Workers across 25 sixth form colleges across England struck together on Tuesday.
It was the second strike in the NEU union’s campaign to win more funding and higher pay.
The walkout hit sixth form colleges in London, Sheffield, Cambridge, Shrewsbury, Leicester, Brighton, Leeds, Surrey and many other places.
The union wants an extra £700 million in funding to make up for real terms cuts since 2010. Strikers told Socialist Worker about the horrendous impact of the cuts on students.
Caroline works with students with special educational needs at Newham Sixth Form College in east London. “We have to wait longer for students to be assessed,” she said.
“If we’re short of staff we prioritise those with severe needs. Students with moderate needs are overlooked.”
Striker Fran added, “One of my students is partially sighted. In some lessons there is no extra support worker for her, and it’s because of funding cuts.
“She needs someone to read things to her, but instead she brings a laptop and tries to enlarge materials on the screen.”
NEU rep Catherine said cuts to funding could be “dangerous”. “If students have problems and no one to go to, they will slip through the net,” she said.
“There will be more safeguarding issues.”
Striker Ben said tutors, who provide pastoral care and help students with Ucas university applications, have been cut.
“A lot of students have special needs, mental health issues or are new to learning English,” he said. “But out of 14 tutors, 12 went and there are only a handful of permanent tutors now.
“We’re seeing more flare-ups and behaviour problems.”
And Ben added that cuts have affected the help students receive with their Ucas applications.
“I worry about the quality of the advice students are getting,” he said.
“Some students could miss the deadline for applying, and others will end up doing courses they aren’t suited for.”
The campaign has galvanised more people into action.
Jean Evanson is the NEU’s post-16 national executive member and was on strike in Shrewsbury. “We spoke to lots of members of the public on our picket line and afterwards in Shrewsbury town centre,” she said.
“People understood how education has been cut in the same way as other services, such as the NHS. We got lots of people out on the streets petitioning and leafletting, and many had never done that before.”
Tom from Long Road Sixth Form College in Cambridge was out leafleting people outside Cambridge train station. “We ended up having discussions with train drivers in the Aslef union,” he said. “They brought us some coffees in solidarity.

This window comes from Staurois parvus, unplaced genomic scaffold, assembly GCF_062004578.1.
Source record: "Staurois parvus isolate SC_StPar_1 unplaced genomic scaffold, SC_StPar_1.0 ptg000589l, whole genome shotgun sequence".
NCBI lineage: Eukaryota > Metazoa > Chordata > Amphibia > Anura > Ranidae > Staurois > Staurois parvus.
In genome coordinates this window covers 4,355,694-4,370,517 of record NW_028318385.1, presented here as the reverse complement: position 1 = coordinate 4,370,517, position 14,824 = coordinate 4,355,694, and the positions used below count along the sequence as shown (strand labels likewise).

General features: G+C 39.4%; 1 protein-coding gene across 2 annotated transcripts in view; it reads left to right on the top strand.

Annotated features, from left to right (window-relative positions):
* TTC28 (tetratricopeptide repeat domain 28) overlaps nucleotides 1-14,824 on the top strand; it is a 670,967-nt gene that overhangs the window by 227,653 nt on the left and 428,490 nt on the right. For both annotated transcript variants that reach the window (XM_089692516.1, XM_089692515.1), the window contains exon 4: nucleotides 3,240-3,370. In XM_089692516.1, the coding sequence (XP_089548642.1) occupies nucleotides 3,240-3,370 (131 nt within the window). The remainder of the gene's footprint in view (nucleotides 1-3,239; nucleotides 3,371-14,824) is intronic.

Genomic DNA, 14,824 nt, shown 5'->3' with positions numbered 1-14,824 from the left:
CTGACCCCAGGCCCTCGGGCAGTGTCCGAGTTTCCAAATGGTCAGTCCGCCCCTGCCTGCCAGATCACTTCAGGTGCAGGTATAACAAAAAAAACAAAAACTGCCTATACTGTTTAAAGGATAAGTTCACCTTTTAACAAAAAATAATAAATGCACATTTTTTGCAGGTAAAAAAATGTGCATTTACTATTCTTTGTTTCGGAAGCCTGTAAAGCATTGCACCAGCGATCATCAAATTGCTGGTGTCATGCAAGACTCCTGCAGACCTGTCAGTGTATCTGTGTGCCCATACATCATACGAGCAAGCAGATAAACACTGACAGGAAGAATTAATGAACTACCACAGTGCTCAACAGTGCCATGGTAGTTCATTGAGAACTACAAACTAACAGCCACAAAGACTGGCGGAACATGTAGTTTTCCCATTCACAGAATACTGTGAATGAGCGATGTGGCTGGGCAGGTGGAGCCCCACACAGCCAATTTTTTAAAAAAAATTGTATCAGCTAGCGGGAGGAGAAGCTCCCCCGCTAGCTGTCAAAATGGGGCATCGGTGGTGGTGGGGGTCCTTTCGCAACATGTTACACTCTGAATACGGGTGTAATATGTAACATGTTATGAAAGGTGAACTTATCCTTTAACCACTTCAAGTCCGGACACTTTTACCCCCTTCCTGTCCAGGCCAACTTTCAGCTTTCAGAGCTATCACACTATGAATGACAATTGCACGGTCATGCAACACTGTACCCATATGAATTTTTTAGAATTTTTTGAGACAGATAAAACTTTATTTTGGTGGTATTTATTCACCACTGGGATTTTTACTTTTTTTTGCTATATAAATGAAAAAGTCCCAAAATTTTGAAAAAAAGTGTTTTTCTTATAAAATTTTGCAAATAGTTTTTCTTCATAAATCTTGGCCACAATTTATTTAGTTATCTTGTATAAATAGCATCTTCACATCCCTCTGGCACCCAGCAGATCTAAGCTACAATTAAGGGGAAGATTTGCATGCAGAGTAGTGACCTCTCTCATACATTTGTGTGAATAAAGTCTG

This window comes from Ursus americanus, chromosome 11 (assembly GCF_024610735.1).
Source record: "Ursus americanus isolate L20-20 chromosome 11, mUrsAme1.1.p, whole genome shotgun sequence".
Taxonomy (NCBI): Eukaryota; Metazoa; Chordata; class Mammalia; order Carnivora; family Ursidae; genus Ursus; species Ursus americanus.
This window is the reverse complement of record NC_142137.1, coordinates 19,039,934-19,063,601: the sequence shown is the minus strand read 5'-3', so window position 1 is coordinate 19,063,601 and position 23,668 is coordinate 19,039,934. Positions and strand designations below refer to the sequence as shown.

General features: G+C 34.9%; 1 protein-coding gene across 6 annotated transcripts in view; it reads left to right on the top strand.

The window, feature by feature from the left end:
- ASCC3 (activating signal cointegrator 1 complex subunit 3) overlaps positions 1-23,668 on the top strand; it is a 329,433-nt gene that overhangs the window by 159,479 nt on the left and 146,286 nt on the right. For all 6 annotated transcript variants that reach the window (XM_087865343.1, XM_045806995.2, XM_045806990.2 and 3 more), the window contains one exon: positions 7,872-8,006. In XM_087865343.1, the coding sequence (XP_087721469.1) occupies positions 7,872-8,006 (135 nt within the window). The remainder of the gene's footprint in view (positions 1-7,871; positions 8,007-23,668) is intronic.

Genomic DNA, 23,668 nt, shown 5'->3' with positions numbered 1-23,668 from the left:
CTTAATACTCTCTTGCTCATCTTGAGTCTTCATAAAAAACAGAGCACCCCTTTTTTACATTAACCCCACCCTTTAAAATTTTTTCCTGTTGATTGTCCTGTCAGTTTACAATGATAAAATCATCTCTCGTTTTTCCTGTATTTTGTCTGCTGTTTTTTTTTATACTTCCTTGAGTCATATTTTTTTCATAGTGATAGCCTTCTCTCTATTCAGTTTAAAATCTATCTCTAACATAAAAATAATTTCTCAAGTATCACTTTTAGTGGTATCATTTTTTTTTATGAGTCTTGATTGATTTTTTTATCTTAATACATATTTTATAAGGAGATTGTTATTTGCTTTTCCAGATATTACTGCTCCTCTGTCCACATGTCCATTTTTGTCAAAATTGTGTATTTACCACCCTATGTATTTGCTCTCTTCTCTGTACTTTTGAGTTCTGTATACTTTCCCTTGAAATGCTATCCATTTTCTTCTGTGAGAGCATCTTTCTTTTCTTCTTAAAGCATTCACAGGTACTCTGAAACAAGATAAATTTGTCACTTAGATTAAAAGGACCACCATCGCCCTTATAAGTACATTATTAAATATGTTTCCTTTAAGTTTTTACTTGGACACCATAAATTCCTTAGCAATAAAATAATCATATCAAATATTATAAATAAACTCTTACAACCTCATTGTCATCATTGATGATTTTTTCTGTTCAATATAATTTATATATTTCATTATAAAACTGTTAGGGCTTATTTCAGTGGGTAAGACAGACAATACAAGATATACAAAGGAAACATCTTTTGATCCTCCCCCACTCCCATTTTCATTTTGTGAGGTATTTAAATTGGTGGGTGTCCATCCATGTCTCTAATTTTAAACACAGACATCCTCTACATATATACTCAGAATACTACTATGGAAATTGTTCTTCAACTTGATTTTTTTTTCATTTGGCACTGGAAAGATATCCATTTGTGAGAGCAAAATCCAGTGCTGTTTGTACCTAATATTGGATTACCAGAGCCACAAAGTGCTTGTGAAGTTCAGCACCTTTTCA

“It was a confidence-building exercise. And we had members from the two striking colleges in Cambridge taking activity together, which doesn’t happen very often.”
The first strike on 17 October saw new faces on picket lines and more workers joining the union.
Newham NEU rep Rob said, “We’ve had about 12 people join the union since the strikes began. When people see you’re taking action, they want to get involved.”
Tom added, “There is no argument with anyone about whether they’re coming out. Everybody’s coming out. And in both Cambridge colleges people joined the union before the first day and the second day.”
The NEU plans a third strike on Wednesday 20 November. And reballots of 16 colleges that narrowly missed the 50 percent turnout threshold in the strike ballot could mean even more colleges join it.
Tom said, “Now the union needs to call more days to keep up the momentum. The key thing is to keep pushing for more action.”
Joint NEU general secretary Kevin Courtney previously said that, in the event of a general election, the union would keep up the fight. It must stick to that promise.
Jean said that some had asked whether strikes in an election period are a good idea as “the dispute is with the government and we might have a different government”.
But she argued, “The election gives us a chance to get more attention focused on the issue of funding cuts.”
Rob agreed that the election “is the perfect opportunity to put education cuts high up the political agenda”.
And Fran added, “I don’t want this to become a Brexit election. It has to be about all the issues that ordinary people are facing.”